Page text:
Maarten Maartensz:    Philosophical Dictionary | Filosofisch Woordenboek                      

 E - Eduction

Eduction: What is brought out, elicited or produced by inference.

There is a considerable confusion in the English logical terminology as regards inferences that are, or are taken to be, non-deductive. Notably, it seems that the senses of abduction and induction are often garbled or confused.

It seems only Peirce, who was a great logician with a penchant for logical terminology, kept them more or less sensibly apart the last hundred years or so.

This is my reason to include the term eduction in this dictionary. One can find the term in the OED and sometimes in such Eng.Lit. where the protagonist is supposed to sound learned or ironical.

The 19th Century scientist and philosopher Whewell liked it and used it. I include the term because it seems to me that the current terminology, as it tends to be used, concerning abduction and induction is often misleading, in that what are abductions - explanations - are called inductions; what are inductions - confirmations or disconfirmations - are declared to be generalizations; while Aristotle's "epagoge", that seems best translated by abduction, is usually translated as "induction".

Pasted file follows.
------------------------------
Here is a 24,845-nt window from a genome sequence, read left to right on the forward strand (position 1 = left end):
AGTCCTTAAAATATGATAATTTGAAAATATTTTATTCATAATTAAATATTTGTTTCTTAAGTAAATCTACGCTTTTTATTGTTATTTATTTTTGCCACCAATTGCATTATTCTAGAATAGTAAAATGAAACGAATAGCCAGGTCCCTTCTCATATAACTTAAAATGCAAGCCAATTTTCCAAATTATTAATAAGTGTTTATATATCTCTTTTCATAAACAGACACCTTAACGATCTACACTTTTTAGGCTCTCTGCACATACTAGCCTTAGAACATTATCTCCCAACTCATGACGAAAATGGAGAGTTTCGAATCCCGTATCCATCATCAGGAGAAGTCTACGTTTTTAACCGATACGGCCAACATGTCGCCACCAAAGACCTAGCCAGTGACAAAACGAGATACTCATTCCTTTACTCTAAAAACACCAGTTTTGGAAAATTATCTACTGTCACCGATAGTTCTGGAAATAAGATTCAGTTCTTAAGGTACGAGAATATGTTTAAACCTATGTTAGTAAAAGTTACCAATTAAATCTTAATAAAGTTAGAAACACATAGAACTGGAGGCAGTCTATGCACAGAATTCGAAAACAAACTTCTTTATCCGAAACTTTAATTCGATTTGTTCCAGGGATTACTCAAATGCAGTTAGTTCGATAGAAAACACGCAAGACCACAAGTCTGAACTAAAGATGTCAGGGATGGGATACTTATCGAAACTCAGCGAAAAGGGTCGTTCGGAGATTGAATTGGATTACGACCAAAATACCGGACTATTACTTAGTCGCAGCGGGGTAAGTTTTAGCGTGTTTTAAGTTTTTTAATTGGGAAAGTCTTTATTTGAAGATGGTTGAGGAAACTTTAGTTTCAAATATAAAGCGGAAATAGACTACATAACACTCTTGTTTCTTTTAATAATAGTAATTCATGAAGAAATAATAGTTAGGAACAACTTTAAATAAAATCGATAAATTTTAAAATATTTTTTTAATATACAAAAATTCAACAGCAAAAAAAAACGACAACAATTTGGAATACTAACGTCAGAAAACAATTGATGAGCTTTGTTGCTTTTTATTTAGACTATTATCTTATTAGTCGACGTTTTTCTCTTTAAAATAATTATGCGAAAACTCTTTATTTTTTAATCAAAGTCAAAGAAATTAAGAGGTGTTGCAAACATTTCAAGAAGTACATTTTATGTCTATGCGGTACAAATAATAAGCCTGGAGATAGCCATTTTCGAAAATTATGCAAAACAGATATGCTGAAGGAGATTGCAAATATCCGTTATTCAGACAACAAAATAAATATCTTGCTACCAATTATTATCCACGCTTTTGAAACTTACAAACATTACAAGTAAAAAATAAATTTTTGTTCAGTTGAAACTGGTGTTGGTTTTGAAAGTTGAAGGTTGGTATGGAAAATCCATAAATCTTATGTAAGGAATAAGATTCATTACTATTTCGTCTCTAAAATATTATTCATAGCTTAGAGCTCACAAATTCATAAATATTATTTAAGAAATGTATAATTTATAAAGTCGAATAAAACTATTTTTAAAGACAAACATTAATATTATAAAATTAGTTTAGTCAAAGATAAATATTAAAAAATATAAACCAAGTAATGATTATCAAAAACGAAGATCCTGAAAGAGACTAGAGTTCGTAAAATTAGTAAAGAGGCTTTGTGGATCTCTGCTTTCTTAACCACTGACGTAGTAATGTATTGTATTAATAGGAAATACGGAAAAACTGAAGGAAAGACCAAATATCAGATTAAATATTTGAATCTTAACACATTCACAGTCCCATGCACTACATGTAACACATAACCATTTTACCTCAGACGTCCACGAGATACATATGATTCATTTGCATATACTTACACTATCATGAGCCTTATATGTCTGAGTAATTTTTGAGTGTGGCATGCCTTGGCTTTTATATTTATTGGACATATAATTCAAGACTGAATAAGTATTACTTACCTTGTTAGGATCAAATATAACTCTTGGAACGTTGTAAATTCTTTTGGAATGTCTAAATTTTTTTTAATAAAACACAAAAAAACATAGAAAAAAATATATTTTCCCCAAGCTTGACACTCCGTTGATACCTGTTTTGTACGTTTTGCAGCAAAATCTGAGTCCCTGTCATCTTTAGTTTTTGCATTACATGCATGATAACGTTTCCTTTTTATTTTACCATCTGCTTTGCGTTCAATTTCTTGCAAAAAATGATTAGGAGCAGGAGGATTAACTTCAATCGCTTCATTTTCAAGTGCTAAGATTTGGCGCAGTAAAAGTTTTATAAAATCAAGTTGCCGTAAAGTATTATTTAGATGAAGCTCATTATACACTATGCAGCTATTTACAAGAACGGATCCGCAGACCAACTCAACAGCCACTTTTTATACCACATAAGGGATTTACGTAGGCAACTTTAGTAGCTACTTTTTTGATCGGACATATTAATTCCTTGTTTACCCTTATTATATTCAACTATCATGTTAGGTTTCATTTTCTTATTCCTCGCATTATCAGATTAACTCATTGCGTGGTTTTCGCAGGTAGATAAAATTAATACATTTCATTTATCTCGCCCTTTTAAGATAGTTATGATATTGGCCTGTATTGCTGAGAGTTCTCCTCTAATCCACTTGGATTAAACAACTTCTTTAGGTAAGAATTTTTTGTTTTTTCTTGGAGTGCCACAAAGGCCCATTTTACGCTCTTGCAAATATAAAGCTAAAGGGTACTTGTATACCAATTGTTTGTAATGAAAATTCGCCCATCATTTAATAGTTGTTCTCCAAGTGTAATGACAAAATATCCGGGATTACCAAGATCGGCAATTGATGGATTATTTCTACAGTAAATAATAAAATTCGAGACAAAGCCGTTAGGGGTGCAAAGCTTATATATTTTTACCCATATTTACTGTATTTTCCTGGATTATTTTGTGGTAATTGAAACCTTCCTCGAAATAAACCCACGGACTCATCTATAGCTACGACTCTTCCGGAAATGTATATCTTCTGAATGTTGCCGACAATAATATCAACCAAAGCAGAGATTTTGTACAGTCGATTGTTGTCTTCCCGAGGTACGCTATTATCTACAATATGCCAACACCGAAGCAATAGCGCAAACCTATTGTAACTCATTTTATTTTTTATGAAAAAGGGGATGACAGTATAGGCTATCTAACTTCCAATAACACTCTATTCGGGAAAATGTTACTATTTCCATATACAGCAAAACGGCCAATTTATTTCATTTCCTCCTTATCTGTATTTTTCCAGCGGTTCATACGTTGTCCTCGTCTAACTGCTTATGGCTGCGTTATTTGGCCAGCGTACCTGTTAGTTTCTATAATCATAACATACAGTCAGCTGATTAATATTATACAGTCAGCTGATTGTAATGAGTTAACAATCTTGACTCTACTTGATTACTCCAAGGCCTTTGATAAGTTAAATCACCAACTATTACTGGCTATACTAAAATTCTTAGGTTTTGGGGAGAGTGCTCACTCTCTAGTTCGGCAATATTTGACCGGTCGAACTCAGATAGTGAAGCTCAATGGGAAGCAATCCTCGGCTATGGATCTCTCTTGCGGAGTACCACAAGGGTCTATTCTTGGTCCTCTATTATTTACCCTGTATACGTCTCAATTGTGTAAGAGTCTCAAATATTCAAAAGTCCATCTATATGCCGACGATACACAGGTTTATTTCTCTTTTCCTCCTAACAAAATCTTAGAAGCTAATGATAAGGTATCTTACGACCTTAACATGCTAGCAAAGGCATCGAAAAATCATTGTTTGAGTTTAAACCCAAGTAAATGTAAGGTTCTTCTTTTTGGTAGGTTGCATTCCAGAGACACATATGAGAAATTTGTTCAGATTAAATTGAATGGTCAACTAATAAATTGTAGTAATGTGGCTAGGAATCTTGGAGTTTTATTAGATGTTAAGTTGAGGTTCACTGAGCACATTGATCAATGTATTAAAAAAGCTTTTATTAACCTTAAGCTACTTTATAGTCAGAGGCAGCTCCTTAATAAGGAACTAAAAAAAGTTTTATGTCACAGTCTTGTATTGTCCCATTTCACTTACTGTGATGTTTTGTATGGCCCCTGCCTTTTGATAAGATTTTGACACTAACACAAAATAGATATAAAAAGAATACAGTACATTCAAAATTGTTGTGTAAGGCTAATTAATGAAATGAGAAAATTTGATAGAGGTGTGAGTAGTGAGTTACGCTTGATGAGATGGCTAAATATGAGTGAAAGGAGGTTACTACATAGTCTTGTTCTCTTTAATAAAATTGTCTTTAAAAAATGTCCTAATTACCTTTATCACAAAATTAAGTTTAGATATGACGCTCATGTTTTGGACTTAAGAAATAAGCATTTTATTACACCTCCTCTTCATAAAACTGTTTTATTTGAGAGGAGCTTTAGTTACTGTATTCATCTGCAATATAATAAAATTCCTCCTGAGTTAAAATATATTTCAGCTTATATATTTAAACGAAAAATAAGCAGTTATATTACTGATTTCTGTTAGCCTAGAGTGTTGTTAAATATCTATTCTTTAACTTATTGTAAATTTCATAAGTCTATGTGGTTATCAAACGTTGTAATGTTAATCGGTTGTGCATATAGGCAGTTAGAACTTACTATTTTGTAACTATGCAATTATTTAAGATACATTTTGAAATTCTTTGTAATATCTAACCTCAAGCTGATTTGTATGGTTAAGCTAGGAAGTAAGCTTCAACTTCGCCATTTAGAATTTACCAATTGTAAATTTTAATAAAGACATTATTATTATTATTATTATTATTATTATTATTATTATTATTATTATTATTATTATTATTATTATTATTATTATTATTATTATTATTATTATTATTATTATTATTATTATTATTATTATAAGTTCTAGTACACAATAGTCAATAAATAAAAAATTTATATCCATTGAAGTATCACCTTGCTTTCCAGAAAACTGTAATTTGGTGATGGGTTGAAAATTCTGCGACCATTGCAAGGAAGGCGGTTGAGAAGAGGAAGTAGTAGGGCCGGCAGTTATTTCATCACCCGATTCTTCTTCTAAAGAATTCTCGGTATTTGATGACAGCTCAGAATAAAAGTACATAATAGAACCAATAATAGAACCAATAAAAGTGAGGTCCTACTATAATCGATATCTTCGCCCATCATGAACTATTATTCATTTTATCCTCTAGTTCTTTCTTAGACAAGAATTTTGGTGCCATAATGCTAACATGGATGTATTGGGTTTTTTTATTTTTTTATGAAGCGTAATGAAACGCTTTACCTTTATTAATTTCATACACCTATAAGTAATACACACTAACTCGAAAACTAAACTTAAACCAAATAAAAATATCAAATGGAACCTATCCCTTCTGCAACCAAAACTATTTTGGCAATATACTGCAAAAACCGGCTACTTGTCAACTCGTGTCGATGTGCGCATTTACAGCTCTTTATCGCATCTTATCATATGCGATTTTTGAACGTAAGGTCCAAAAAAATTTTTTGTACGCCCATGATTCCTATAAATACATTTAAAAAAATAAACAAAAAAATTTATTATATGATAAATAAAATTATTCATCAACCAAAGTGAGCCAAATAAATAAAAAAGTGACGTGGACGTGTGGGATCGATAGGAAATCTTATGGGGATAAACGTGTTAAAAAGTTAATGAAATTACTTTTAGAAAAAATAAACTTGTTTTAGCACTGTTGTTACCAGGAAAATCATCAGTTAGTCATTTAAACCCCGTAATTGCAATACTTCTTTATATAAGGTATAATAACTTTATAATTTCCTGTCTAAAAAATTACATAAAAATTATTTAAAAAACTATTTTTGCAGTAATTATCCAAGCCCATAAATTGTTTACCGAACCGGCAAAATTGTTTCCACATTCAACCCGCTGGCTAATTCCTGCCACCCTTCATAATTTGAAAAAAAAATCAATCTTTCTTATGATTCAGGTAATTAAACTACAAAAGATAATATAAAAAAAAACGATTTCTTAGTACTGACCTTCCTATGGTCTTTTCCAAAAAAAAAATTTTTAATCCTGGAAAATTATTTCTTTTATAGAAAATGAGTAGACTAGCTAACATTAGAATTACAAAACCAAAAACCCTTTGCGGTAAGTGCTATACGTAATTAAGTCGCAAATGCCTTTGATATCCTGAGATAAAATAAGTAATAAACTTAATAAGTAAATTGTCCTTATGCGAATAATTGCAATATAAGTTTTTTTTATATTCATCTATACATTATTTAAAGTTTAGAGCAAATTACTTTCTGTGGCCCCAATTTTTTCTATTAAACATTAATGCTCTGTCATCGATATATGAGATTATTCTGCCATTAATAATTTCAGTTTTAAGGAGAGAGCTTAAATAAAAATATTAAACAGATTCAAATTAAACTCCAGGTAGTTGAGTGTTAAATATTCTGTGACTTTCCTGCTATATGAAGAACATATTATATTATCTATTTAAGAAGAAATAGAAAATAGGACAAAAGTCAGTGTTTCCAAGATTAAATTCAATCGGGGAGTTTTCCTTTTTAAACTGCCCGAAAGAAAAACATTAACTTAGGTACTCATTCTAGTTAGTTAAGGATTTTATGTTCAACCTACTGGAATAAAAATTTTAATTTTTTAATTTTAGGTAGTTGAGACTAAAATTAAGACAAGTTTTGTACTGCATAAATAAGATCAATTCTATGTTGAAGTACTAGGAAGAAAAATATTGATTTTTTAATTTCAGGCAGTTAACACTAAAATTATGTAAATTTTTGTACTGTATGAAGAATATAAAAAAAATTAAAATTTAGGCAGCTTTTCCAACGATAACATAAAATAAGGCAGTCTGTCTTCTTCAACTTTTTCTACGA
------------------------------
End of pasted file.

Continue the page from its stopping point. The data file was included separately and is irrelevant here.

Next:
See also: Abduction, Induction, Deduction, Inference, Logic



 Original: Aug 27, 2007                                                Last edited: 12 December 2011.   Top